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Fiery Iraqi Cleric's Political Party Puts On New Face
At a recent press conference, Iraq's minister of planning, Ali Youssef al-Shukri, stepped to the podium, gave a brief and somber blessing, and announced the issue of the day: a new mechanism for quality control of imports to Iraq.
Shukri spoke softly and wore a pressed suit. The former academic has spent time in the United States, on a State Department program for international leaders. One could hardly guess that he belongs to the party of Muqtada al-Sadr, the Shiite cleric best known for fierce battles against U.S. troops during the war and violent threats against the American presence in Iraq that continue today.
Analysts say the planning minister is the new face of Sadr's party, which now holds 40 out of 325 seats in Iraq's Parliament. They say Sadr is following in the footsteps of other Islamist groups in the region — namely, Lebanon's Hezbollah.
Remaking a militant group's image starts with recruiting middle-class technocrats into the party's ranks, says Thanassis Cambanis, author of A Privilege to Die: Inside Hezbollah's Legions and Their Endless War Against Israel.
With Hezbollah, "militants, fighters and ideologues who were leading the party would be happy to assign an obscure dentist or biochemical professor to an important portfolio in Parliament or in the government — if that person could do a better job," he says. "This lack of ego was a big part of their success."
It's a success Cambanis says Sadr hopes to copy. If, say, Iraq's planning ministry can show it's combating corruption by controlling imports, then the people will continue voting for Sadr's party.
'War Is Not Everything'
The son of leading Shiite dissidents under former Iraqi dictator Saddam Hussein, the young Sadr first rose to prominence after the U.S. invasion of Iraq. Back then, Cambanis says, Sadr gave Iraqis a way to reclaim their dignity, by joining a militant group and fighting the occupation.
Later, as civil war broke out, Sadr's group became more sectarian. His Shiite Mahdi Army was behind some of the most brutal killings of Sunnis during those years. And his militias enforced strict Islamic rules.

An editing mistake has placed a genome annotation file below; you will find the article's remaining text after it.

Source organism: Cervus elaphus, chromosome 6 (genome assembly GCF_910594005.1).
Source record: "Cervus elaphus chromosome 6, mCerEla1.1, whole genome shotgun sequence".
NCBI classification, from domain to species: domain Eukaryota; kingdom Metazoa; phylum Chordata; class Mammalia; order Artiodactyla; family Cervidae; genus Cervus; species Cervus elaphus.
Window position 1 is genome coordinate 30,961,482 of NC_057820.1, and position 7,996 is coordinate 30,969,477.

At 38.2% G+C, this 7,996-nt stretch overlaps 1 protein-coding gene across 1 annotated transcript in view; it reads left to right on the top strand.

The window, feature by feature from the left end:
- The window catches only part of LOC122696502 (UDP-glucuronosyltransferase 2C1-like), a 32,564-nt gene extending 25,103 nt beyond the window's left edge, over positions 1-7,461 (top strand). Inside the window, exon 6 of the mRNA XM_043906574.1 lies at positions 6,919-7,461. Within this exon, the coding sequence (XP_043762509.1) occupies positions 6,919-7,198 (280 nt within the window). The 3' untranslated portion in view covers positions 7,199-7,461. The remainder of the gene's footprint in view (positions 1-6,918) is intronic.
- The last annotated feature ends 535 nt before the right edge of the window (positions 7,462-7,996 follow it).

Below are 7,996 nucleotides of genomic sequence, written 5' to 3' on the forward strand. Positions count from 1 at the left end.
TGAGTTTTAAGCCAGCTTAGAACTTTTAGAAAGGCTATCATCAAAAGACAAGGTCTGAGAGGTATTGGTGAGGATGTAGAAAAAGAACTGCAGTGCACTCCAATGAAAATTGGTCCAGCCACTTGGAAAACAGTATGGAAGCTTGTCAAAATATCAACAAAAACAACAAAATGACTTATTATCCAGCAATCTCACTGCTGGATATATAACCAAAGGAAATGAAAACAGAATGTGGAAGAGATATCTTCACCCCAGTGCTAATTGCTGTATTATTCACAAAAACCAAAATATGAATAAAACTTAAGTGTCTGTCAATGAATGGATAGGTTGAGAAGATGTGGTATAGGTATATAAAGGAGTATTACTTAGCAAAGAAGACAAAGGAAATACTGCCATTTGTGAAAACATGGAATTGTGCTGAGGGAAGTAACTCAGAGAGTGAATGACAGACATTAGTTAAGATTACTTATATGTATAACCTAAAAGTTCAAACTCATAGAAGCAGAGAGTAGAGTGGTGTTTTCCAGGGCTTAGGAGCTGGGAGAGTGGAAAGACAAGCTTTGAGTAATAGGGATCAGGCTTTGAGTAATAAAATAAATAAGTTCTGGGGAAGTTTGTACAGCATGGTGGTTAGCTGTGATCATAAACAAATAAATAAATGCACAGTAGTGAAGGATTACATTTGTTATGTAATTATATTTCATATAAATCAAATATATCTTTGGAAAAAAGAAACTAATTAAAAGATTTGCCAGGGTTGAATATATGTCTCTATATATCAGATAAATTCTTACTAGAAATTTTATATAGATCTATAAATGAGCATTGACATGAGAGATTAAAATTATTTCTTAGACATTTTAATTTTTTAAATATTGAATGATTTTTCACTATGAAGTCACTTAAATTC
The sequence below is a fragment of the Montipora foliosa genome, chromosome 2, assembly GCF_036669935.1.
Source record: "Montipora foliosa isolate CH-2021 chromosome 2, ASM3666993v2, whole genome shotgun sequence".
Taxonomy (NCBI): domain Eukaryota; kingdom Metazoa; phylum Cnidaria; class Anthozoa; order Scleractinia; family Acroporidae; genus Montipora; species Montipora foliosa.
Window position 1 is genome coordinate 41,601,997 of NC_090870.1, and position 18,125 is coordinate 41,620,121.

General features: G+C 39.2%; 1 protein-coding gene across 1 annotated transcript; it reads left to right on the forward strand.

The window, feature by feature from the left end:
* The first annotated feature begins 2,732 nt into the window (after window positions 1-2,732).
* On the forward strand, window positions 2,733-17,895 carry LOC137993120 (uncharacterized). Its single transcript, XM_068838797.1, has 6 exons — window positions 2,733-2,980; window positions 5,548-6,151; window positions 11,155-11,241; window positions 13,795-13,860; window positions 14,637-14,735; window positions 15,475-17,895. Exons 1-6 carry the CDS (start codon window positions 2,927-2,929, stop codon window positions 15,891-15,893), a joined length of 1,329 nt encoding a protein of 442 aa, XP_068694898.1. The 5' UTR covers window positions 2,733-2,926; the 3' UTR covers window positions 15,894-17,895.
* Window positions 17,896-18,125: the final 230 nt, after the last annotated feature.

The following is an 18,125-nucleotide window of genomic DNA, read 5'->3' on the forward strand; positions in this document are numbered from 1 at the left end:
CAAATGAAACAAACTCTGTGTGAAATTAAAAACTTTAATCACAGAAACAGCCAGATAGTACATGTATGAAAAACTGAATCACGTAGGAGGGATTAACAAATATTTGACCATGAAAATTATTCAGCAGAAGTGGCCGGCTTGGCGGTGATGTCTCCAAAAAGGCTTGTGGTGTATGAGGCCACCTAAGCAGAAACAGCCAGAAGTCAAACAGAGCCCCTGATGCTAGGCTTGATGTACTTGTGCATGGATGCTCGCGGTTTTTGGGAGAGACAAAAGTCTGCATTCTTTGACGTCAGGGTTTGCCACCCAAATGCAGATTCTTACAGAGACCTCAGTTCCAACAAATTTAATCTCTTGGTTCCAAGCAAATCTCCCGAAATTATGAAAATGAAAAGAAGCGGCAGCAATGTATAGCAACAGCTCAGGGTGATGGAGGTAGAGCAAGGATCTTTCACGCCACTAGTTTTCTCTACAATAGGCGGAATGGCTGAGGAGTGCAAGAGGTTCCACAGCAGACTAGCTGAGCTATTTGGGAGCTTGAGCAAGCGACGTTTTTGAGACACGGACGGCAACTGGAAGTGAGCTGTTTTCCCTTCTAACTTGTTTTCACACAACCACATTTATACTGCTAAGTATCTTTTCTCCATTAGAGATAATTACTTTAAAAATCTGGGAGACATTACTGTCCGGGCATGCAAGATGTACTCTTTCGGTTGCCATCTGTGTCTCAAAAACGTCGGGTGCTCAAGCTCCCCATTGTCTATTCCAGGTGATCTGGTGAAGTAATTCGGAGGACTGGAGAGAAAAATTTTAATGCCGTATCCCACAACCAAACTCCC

At the time, though, the saying went, "God can't fix the plumbing." So Sadr had to come up with a new strategy to gain popularity with the people.
"War is not everything. Attack is not everything," says Ahmed al Jaf of the Iraqi Writers Union. "I think they have, now, another way to follow."
Jaf says Sadr's party is working to project an image that's less sectarian and more benevolent — an image of an organization that's working for all Iraqis, not just Shiites. This involves anything from giving food to the poor, searching for those who went missing during the war, and working to provide basic services like electricity.
'The Logic Of Resistance'
Another rising star in Sadr's movement is Uday Awadh Kadhim, a member of Parliament from the southern city of Basra who was trained as an engineer. He says he has a plan that could solve Iraq's vexing electricity shortages. He just needs to be heard by the right people.
When asked if he'll seek a higher position one day, he says all such decisions rest with the leader, Sadr.
"If he asks us to kill ourselves ... yes, we will do that for the sake of Iraq," he says.
This is the issue with Sadr's organization. Despite its new image as a political player, it still maintains a militant wing that stands ready to threaten — or even fight — its rivals. In the case of Hezbollah, the ostensible reason for keeping guns is to resist Israel. For Sadr, it's to resist the U.S.
But what happens when the enemy occupier leaves?
"If the logic of resistance is what defines you as a movement, you're going to have a lot of trouble shifting to some other footing when the enemy you resist is gone," Cambanis says.
That's why following the Hezbollah model too closely might eventually be Sadr's undoing, Cambanis says. Two decades after its civil war, Lebanon remains volatile and divided, and Hezbollah, he says, is losing credibility.
In the short term, though, Cambanis says as long as Iraq's weak and incomplete government remains unable to provide security and basic services, Sadr will remain a reasonable alternative.